Eigenvalues: {3, 1{5}, (-2){4}} S-matrix: {3{5}, (-3){5}}.
Yielding 10 arccos(1/3) – equiangular lines in R5
Clebsch: A2 = 2(J – A) + 3I.
Eigenvalues: {5, 1{10}, (-3)5} S-{10, 5{5}, (-3){10}}
Yielding 16 arccos(1/3) – equiangular lines in R6
Higman-Sims G(100, 22, 0, 6) S-{55, 15{22} , (-5){77}}
Yielding 100 arccos(1/5) equiangular lines in R23.
(-3,-3, 1,1,1,1,1,1): 28 equiangular lines in R7
Graph Designs
• Equiangular lines partition K2n into two
graphs Gi(2n, n – 1) and a perfect
matching.
K6 = C6 + 2K3 + 3K2
Decomposing K6
• K6 has 6 vertices and 15 edges.
It can be
decomposed into
two: 6-cycles and a
perfect matching.
K6 = 2C6 + 3K2
Decomposing K6 (continued)
Can all edges be
treated equal?
Can you decompose
the 30 edges of 2K6
into five 6-cycles?
Is: 2K6 = 5C6 ?
• Answer: YES (easy).
Color the edges
properly by 5
colors B, G, R,
Y, P
B-G, G-R, R-Y,
Y-P,P-B
2K6 = 5C6
Decomposing K6 (continued)
• Can you decompose 2K6 into five copies
of 2K3?
Is: 2K6 = 5(2K3) ?
We wish to number the six vertices of
every pair of triangles by 1,2,…,6
so that every pair {j,k} will appear exactly twice.
1
1
2
5
4
3
2
1
2
1
2
1
2
6
We now need to place three 3’s in the last
three triangles. Which is not possible.
We wish to number the eight vertices of every tetrahedral
pair by 1,2,…,8 so that every pair {j,k} will appear exactly 3
times.
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[1,3,5,7] [1,2,5,6] [1,4,5,8]………….. [1,4,6,7]
[2,4,6,8] [3,4,7,8] [2,3,6,7]………….. [2,3,5,8]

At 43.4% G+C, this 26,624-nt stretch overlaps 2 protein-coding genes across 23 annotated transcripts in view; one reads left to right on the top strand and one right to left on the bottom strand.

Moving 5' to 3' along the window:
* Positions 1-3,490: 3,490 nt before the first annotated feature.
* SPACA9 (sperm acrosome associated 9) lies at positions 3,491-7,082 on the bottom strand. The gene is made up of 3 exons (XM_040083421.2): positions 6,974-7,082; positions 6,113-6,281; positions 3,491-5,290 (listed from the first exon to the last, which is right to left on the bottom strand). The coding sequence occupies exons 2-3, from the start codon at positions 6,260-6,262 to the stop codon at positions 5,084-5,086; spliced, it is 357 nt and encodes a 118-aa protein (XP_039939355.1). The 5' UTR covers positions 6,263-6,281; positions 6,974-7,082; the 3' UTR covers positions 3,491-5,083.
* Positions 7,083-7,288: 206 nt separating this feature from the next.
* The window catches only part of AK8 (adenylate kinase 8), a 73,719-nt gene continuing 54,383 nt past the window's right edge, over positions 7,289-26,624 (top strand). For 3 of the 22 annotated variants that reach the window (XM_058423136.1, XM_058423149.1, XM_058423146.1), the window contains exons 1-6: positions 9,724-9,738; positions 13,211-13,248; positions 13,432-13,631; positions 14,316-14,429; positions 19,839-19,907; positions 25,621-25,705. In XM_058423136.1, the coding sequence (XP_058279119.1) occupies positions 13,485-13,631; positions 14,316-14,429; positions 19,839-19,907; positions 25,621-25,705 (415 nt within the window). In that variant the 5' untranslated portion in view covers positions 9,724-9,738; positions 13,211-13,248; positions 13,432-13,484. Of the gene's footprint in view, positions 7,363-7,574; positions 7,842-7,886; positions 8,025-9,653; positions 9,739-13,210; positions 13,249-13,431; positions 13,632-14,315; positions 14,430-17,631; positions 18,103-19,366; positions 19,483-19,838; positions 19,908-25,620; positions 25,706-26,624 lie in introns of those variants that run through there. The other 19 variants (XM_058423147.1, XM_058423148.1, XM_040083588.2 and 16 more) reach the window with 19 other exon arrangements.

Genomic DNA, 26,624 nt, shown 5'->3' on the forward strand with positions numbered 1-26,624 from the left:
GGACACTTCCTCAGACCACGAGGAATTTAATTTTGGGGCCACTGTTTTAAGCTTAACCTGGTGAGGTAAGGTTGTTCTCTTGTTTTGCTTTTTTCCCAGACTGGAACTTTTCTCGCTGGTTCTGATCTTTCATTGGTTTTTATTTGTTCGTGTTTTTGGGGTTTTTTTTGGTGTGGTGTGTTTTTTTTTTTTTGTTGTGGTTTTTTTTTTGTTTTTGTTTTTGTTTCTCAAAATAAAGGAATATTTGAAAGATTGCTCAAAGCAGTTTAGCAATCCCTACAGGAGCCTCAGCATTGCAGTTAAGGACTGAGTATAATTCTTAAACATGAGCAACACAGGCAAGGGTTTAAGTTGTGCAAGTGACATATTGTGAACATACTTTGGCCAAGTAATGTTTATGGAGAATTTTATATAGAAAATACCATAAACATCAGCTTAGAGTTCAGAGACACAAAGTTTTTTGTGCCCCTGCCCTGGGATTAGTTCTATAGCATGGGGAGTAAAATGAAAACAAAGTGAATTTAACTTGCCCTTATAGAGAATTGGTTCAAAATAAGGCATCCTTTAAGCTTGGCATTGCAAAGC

Graph Designs:
(2n-1)G(2n, n – 1) = (n -1)K2n
• Can we cover the edges of K2n by (2n – 1)
copies of G(2n,2n – 1) so that every edge
of K2n appears in exactly n – 1 of the
copies.
• Example 1: (2n – 1)(Kn + Kn) = (n – 1)K2n ?
• True iff there is a Hadamard matrix of order 2n.
• Example 2: G(2n, n – 1) = Kn,n – nK2
• If (2n – 1)(Kn,n – nK1) = (n – 1)K2n then there is an (2n)x(2n – 1)
matrix such that:
• a) Each column has n 1’s and n (-1)’s.
• b) The Hamming distance between any two rows is  n – 1.
• c) In each column we can select a “matching” so that by “ignoring” it
the Hamming distance between any two rows will be exactly n – 1.
A “matchable” Hadamard Matrix
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The other six cubes are constructed similarly
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• We interpret the 4n – 1 columns of the
Hadamard matrix of order 4n as labeled
copies of Kn,n
In each copy we wish to select a perfect
matching so that each pair {k,j} will be
selected exactly once.
If possible, we say that the Hadamard
matrix is matchable.
•
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A := {1,2,…,2n}
Let X = {x1, … ,xn} and Y = {y1, … ,yn}
X & Y are matchable if:
{(xi – ys(i)) mod 2n + 1} = {1,2,…,2n} for
some permutation s.
– Example: n = 10.
– X = { 1, 3, 4, 9, 5}
– Y = {10,8, 7, 2, 6}
{1, 2, 5, 8, 10}
{3, 4, 6, 7, 9}
•
Let GF*(q) = {x1,…,xq-1}
•
QR(q) = Quadratic Residues,
•
Theorem: {QR(q), NR(q)} are matchable for q > 9.
•
J. Kratochvil, J. Nesetril, M.R. and T. Szony
NR(q) = GF*(q) \ QR(q)
1, 2, 4
Example:
6, 5, 3
All differences (ai – bi) mod 7 are distinct.
•
Hadamard matrices derived by the Paley construction are matchable.
• Conjecture: all hadamard matrices are matchable.
• A matchable hadamard matrix yields a solution to (2n –
1)(Kn,n – nK2) = (n – 1)K2n
• So do matchable conference matrices.
• Simple conjecture:
•  n there is an (2n)x(2n – 1) matrix such that:
• a) Each column has n 1’s and n (-1)’s.
• b) The Hamming distance between any two rows is
 n – 1.
Final simple conjecture
• A := {1,2,…,2n}
• Let X = {x1, … ,xn} and Y = {y1, … ,yn}
• Is it true that there is a permutation s such
that: {(xi – ys(i)) mod 2n + 1} = 2n?
• The answer in general is NO!
• For which integers n, any partition (X,Y) is
matchable?
Xia Xia